Ben Shahn, The Red Stairway, 1944
16 x 24 in.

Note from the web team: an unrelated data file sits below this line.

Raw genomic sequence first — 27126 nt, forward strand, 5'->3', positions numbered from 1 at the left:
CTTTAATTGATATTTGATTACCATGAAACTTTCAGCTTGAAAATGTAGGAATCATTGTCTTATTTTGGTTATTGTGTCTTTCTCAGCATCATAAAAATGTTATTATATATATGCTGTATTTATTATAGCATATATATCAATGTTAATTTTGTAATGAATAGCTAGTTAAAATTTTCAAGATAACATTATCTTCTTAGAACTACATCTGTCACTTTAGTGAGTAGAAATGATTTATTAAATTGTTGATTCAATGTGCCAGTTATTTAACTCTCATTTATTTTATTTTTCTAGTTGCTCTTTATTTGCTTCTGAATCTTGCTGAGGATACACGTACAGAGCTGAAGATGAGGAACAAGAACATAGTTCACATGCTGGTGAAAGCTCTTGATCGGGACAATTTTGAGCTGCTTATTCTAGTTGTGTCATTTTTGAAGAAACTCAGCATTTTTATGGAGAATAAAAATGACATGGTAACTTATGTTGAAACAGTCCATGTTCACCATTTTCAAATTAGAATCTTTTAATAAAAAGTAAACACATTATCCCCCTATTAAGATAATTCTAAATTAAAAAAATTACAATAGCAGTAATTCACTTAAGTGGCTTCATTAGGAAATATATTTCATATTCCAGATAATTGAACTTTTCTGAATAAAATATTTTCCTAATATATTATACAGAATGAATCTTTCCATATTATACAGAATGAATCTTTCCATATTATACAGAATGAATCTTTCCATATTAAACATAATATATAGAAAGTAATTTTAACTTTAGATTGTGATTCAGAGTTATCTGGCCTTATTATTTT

Ben Shahn (1898-1969) was a Jewish-American painter of the Social Realist style, also known for his left-wing politics. Shahn was born in the Pale, in what is now Lithuania, but his family emigrated to the United States in 1906 and settled in Williamsburg, Brooklyn. Among Shahn's most common themes is an exploration of the indomitable spirit of humanity. The Red Stairway depicts a crippled man with only one leg as he climbs a very steep staircase. He climbs away from rubble and devastation, but if he follows the stairs back down on the other side, he will only find the same destruction. Nevertheless he keeps climbing, keeps moving forward, striving to reach a better place. He doesn't see the destruction on the other side of the stairs, and because of that his fate remains uncertain. As he overcomes his handicap, this man's final destination has not been decided. This painting is considered a reaction to the destruction of World War II, when senseless violence wrought so much destruction. Nevertheless, humanity has no choice but to keep moving forward. Shahn wrote that this painting was about "both the hope and fate of man," and also spoke people's inability to communicate. The disconnect between the man climbing the stairs and the figure on the right is palpable; they may be able to help each other but there is a gulf between them. The painting is done in tempera, which accounts for the sense of flatness in the canvas. This gives the piece an interesting sense of space, wherein the other side of the staircase is both so far away and just in front of us. Shahn created a painting that is deliberately ambiguous, reflecting the extreme uncertainty that pervaded the world as World War II swept Europe and the Pacific.